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NASA Science Mission Directorate Oral History Project
Edited Oral History Transcript

Steven W. Squyres
Interviewed by Sandra Johnson
Ithaca, New York – 14 September 2017

Johnson: Today is September 14, 2017. This interview with Dr. Steven Squyres is being conducted for the NASA Headquarters Science Mission Directorate Oral History Project. Dr. Squyres is speaking with us today by telephone from New York and the interviewer is Sandra Johnson. I want to thank you again for joining us for your second interview. We really appreciate you taking time out of your busy schedule.

Squyres: I’m glad to do it.

Johnson: Last time we did talk a little bit about the Mars Exploration Rover mission [Spirit and Opportunity rovers]. So much of it is documented in your book, but one of the things I wanted to touch on—as a geologist, and designated as the lead scientist for these missions, part of what you did was negotiate with engineers. You worked with a variety of people to get those missions ready to go in a short period of time. It was an intense period of time. I was wondering if you could talk about the team, and how you worked with the variety of people that it took to get those going.

Squyres: Sure. As you say, the schedule was brutally tight. Between when the project was formally constituted and when we had to be on top of the rockets in Florida was about 34 months. Given the complexity of the task that we faced, which we underestimated from the start—it was actually harder than we thought it was going to be—but given the complexity of the task that we faced, I think a prudent amount of time for the job would have been maybe something like 48 months.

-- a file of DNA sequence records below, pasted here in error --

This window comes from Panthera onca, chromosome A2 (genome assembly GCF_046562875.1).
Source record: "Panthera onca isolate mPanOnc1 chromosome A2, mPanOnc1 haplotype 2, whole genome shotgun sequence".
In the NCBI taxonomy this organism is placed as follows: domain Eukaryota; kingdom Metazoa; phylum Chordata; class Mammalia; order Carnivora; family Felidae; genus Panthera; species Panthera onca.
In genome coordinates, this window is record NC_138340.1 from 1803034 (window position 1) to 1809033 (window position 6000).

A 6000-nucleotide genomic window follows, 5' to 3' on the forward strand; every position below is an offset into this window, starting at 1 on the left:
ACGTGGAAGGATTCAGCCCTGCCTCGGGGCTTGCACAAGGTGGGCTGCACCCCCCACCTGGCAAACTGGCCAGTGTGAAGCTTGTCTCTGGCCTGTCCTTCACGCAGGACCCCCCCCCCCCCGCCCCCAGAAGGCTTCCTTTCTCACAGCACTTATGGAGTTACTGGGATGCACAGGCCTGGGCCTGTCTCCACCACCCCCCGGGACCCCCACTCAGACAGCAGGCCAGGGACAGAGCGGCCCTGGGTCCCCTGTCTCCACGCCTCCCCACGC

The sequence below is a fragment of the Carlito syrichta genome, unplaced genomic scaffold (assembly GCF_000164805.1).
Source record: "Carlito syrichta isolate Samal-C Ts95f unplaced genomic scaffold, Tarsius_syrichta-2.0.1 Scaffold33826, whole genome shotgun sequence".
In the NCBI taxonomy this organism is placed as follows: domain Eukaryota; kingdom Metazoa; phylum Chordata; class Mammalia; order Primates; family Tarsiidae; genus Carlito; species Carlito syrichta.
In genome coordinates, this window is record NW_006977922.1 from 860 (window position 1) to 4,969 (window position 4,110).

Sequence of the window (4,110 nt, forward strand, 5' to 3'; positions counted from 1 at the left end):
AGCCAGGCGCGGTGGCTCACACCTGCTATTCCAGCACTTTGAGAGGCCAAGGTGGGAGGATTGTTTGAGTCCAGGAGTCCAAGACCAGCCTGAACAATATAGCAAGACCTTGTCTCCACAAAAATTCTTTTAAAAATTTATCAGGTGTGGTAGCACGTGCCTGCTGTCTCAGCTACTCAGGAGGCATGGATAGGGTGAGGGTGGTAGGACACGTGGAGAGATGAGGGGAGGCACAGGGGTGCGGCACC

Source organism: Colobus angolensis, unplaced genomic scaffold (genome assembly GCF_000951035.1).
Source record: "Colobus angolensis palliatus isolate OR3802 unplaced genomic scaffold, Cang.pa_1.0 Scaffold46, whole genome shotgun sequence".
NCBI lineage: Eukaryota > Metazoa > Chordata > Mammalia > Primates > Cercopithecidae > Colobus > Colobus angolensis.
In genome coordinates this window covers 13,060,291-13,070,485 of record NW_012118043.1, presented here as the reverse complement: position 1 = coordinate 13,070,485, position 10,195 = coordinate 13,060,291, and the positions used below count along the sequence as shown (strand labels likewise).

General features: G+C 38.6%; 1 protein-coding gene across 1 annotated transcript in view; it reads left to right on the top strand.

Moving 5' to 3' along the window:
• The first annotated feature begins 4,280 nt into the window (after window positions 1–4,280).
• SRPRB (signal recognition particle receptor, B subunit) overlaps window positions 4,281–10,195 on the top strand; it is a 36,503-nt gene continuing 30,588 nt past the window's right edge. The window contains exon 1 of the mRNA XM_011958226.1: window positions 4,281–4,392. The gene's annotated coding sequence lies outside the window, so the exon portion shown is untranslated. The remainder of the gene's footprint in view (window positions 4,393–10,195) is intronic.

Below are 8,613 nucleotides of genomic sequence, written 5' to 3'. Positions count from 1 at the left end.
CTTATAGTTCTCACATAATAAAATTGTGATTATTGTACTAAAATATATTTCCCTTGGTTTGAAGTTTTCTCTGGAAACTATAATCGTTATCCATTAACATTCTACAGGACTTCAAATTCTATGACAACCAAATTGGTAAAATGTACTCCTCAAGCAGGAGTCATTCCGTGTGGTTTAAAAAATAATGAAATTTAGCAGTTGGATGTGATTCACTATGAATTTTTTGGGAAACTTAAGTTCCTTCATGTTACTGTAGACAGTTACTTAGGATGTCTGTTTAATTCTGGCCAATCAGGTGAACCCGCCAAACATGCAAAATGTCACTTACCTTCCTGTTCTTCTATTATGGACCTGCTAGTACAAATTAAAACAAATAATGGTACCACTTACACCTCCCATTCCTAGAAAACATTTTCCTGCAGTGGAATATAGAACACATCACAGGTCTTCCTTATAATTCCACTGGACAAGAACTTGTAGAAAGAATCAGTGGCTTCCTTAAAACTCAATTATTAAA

The schedule was terribly, terribly tight. That, plus the fact that our mission had been born as a response to a couple of very unfortunate mission failures that had gone before, put the team under even more pressure than teams normally face. Even under the best of circumstances, a mission to Mars is a pretty high-visibility, high-stakes game. Then this just compounded that.

You mentioned that the interactions involved scientists and engineers. Scientists and engineers come at this sort of thing somewhat differently. The scientists, if they think about it purely from the standpoint of the science, are interested in learning what happened on Mars. I’ve always said scientists are seekers of truth. They want to understand what happened or understand the nature of the universe in some way.

Engineers, on the other hand, have to make it work. They’ve got to actually build something that will do a specific job and not fail. The interaction between scientists and engineers is a very interesting thing. It’s a critical part of these projects, and it can be wonderful or it can be kind of confrontational.

One of the things that I think I’m proudest of about the Mars Exploration Rover project—and I give an enormous amount of the credit for this to Pete [Peter C.] Theisinger, who was the project manager and an engineer by training. But I think we did as good a job of breaking down the communication barriers and the cultural barriers, if you will, between engineering and science than on any project I’ve been part of. It really, really went well.